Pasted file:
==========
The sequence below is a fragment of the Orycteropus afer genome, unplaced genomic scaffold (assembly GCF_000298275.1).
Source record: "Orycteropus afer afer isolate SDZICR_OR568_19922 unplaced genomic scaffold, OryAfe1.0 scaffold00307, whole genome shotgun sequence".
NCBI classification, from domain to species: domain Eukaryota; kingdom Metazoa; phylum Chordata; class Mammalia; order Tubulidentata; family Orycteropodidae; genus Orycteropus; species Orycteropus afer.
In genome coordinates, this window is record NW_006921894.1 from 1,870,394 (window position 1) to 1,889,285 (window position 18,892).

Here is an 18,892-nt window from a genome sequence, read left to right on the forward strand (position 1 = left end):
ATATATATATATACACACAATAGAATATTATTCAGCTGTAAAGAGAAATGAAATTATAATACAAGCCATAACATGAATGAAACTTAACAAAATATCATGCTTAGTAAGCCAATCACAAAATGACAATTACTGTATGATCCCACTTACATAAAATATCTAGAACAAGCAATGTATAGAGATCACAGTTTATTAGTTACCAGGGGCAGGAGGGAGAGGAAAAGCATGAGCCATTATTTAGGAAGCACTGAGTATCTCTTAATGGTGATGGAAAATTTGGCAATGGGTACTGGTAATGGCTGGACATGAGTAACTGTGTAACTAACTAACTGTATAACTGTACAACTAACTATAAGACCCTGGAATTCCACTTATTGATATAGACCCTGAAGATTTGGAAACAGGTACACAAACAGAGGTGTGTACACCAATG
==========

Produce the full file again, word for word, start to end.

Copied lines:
The sequence below is a fragment of the Orycteropus afer genome, unplaced genomic scaffold (assembly GCF_000298275.1).
Source record: "Orycteropus afer afer isolate SDZICR_OR568_19922 unplaced genomic scaffold, OryAfe1.0 scaffold00307, whole genome shotgun sequence".
NCBI classification, from domain to species: domain Eukaryota; kingdom Metazoa; phylum Chordata; class Mammalia; order Tubulidentata; family Orycteropodidae; genus Orycteropus; species Orycteropus afer.
In genome coordinates, this window is record NW_006921894.1 from 1,870,394 (window position 1) to 1,889,285 (window position 18,892).

Here is an 18,892-nt window from a genome sequence, read left to right on the forward strand (position 1 = left end):
ATATATATATATACACACAATAGAATATTATTCAGCTGTAAAGAGAAATGAAATTATAATACAAGCCATAACATGAATGAAACTTAACAAAATATCATGCTTAGTAAGCCAATCACAAAATGACAATTACTGTATGATCCCACTTACATAAAATATCTAGAACAAGCAATGTATAGAGATCACAGTTTATTAGTTACCAGGGGCAGGAGGGAGAGGAAAAGCATGAGCCATTATTTAGGAAGCACTGAGTATCTCTTAATGGTGATGGAAAATTTGGCAATGGGTACTGGTAATGGCTGGACATGAGTAACTGTGTAACTAACTAACTGTATAACTGTACAACTAACTATAAGACCCTGGAATTCCACTTATTGATATAGACCCTGAAGATTTGGAAACAGGTACACAAACAGAGGTGTGTACACCAATG